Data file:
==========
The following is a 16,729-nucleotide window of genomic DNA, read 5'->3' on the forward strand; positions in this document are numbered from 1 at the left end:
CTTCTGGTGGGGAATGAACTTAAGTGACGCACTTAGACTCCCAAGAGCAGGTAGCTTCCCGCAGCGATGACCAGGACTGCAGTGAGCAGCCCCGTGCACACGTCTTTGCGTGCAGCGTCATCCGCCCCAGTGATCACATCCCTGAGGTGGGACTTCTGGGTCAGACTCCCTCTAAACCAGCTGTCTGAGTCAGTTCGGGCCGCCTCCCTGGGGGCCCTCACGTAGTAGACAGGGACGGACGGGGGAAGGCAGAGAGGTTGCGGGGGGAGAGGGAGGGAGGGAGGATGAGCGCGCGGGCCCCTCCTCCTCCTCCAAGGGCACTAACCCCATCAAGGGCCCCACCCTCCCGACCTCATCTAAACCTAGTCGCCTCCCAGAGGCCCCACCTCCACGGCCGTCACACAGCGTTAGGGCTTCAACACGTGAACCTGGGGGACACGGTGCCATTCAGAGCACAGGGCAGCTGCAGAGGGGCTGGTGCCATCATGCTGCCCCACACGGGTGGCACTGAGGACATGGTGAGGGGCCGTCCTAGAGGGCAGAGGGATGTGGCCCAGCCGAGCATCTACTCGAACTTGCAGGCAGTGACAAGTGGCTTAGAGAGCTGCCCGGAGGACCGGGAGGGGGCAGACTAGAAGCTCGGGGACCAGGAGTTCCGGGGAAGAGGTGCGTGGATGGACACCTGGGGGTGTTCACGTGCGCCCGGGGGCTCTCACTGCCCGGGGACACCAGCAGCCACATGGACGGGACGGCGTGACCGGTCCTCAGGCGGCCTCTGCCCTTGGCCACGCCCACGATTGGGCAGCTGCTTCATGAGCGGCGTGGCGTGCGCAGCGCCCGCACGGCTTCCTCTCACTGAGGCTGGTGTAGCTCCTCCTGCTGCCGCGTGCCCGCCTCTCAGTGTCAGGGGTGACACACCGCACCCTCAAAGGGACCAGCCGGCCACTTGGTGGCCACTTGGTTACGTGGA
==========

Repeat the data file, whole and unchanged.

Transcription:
The following is a 16,729-nucleotide window of genomic DNA, read 5'->3' on the forward strand; positions in this document are numbered from 1 at the left end:
CTTCTGGTGGGGAATGAACTTAAGTGACGCACTTAGACTCCCAAGAGCAGGTAGCTTCCCGCAGCGATGACCAGGACTGCAGTGAGCAGCCCCGTGCACACGTCTTTGCGTGCAGCGTCATCCGCCCCAGTGATCACATCCCTGAGGTGGGACTTCTGGGTCAGACTCCCTCTAAACCAGCTGTCTGAGTCAGTTCGGGCCGCCTCCCTGGGGGCCCTCACGTAGTAGACAGGGACGGACGGGGGAAGGCAGAGAGGTTGCGGGGGGAGAGGGAGGGAGGGAGGATGAGCGCGCGGGCCCCTCCTCCTCCTCCAAGGGCACTAACCCCATCAAGGGCCCCACCCTCCCGACCTCATCTAAACCTAGTCGCCTCCCAGAGGCCCCACCTCCACGGCCGTCACACAGCGTTAGGGCTTCAACACGTGAACCTGGGGGACACGGTGCCATTCAGAGCACAGGGCAGCTGCAGAGGGGCTGGTGCCATCATGCTGCCCCACACGGGTGGCACTGAGGACATGGTGAGGGGCCGTCCTAGAGGGCAGAGGGATGTGGCCCAGCCGAGCATCTACTCGAACTTGCAGGCAGTGACAAGTGGCTTAGAGAGCTGCCCGGAGGACCGGGAGGGGGCAGACTAGAAGCTCGGGGACCAGGAGTTCCGGGGAAGAGGTGCGTGGATGGACACCTGGGGGTGTTCACGTGCGCCCGGGGGCTCTCACTGCCCGGGGACACCAGCAGCCACATGGACGGGACGGCGTGACCGGTCCTCAGGCGGCCTCTGCCCTTGGCCACGCCCACGATTGGGCAGCTGCTTCATGAGCGGCGTGGCGTGCGCAGCGCCCGCACGGCTTCCTCTCACTGAGGCTGGTGTAGCTCCTCCTGCTGCCGCGTGCCCGCCTCTCAGTGTCAGGGGTGACACACCGCACCCTCAAAGGGACCAGCCGGCCACTTGGTGGCCACTTGGTTACGTGGA